A pair of venomous vipers were euthanized after they were found living as pets in a South Langley home on Monday.
The discovery of the snakes was apparently sparked by some form of landlord-tenant issue in the home around 248th Street and 24th Avenue. The home had two families living in separate areas of the same house.
The SPCA was called in first, and they alerted the BC Conservation Officers Service, which deals with exotic and wild animals.
With a tentative identification the snakes as ones with potent venom, the officers secured the home and, with a vet, verified that they had found a Nieuwied's lance head viper, from South America, and a Mexican cantil viper, said Insp. Chris Doyle of the Conservation Officers.
"They're venomous enough that if they were to bite a person, they could cause significant injury or death," said Doyle.
The officers believed there was a risk that the snakes could escape or be abandoned,
which made them a threat to the public.
In British Columbia, there is only one reptile shelter with the permits to take such snakes, said Doyle.
"They were not in a position to take these snakes," he said.
The snakes were euthanized.
Dealing with venomous snakes like this can pose a risk for wildlife officers, said Doyle, but in this case everything went safely and no one was bitten.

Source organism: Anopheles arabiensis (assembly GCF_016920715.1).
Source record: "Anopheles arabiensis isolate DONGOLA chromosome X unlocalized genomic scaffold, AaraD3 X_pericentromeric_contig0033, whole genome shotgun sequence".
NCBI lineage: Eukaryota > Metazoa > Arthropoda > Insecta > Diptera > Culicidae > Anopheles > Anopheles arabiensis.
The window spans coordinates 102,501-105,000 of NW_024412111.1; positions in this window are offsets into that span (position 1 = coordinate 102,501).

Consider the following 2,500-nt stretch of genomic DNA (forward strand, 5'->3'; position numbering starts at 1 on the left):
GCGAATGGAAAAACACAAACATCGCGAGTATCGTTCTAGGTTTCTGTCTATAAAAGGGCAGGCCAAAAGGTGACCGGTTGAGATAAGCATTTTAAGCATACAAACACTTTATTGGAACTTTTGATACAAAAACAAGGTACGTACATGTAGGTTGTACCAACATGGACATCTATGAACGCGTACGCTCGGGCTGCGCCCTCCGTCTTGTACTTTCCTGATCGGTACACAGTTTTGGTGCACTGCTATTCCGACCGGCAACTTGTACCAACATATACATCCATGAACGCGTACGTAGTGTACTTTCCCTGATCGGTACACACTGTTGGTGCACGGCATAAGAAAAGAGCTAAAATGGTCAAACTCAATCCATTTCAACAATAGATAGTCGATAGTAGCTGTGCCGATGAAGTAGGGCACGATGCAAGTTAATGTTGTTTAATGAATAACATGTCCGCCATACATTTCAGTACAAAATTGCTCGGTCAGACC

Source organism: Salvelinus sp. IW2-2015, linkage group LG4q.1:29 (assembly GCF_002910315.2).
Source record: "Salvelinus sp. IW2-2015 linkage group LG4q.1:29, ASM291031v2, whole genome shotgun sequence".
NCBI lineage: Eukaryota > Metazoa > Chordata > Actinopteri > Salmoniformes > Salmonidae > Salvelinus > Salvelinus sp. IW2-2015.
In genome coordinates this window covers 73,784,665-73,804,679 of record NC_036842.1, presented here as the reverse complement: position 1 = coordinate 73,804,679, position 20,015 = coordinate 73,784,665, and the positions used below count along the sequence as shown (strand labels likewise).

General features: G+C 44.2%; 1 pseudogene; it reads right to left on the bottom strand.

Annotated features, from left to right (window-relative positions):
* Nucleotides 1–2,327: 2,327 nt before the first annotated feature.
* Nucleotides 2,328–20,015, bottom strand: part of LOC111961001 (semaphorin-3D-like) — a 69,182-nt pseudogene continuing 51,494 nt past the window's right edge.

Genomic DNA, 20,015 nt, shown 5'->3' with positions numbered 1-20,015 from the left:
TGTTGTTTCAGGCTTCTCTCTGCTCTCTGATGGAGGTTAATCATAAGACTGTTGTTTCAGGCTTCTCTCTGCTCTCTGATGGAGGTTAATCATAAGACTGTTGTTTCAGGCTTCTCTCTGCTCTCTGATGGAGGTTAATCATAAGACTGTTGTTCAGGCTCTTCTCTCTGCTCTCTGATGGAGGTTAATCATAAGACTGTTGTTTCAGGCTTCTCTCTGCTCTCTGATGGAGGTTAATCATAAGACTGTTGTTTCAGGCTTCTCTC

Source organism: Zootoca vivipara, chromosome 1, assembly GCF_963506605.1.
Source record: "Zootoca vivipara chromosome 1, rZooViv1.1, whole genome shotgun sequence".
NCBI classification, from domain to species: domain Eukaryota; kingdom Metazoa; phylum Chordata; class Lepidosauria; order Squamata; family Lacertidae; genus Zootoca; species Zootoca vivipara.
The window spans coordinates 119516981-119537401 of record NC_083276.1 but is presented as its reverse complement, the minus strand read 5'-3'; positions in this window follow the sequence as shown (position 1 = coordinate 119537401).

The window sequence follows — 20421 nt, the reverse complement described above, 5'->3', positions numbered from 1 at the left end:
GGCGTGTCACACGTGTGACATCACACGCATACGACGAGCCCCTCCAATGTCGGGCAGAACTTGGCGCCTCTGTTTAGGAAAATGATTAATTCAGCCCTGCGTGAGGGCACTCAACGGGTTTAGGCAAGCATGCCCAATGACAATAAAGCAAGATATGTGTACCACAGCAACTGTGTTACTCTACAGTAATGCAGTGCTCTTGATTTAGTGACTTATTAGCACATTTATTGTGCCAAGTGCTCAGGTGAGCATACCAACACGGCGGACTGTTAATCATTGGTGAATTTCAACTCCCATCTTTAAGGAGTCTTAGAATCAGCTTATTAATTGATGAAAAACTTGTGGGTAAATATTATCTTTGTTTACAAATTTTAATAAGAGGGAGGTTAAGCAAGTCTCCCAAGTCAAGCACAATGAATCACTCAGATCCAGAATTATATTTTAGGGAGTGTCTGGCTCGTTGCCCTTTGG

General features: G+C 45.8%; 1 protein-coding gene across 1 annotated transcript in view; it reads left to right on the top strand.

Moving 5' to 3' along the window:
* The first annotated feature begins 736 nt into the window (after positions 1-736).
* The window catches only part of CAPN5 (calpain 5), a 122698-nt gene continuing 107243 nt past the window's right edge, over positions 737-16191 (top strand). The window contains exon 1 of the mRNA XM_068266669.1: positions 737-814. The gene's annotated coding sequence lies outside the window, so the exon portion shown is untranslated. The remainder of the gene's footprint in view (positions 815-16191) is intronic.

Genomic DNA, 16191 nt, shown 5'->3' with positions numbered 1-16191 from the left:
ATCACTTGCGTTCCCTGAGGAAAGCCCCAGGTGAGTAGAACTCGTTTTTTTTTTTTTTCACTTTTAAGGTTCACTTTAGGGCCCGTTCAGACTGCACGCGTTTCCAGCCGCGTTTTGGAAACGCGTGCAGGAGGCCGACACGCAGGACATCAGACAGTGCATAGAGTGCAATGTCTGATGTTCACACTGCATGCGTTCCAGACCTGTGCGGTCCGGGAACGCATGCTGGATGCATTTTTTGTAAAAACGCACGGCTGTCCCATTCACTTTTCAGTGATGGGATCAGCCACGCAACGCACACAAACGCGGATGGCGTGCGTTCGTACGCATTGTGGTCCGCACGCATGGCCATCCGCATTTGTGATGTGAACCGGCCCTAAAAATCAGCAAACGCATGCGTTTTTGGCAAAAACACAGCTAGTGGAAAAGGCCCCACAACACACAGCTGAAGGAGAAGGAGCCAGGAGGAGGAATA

The investigation into the owner of the snakes will continue, and the Conservation Officers want to know, among other things, where the snakes came from and how they were shipped within or into Canada.
There may be charges laid under the Controlled Alien Species regulations of the Wildlife Act, said Doyle. Many snakes and reptiles are illegal to possess under the recent legislation.
The investigators will give their recommendations to Crown prosecutors once they've wrapped up their investigation.
Earlier this week, Conservation Officers seized almost 50 pythons from a Mission home, out of a total collection of about 100.
There were 46 reticulated pythons, with six of those quite large, including one just over 14 feet long.
Approximately another 50 snakes in the home were not prohibited but were restricted under the Wildlife Act.
The snakes were discovered by the property owner and apparently belonged to a tennant. Also this month, police found 40 snakes in a hotel room in Brantford, Ont.
At the beginning of August, two young boys were apparently killed by a rock python that escaped from a pet store in Campbellton, N.B.
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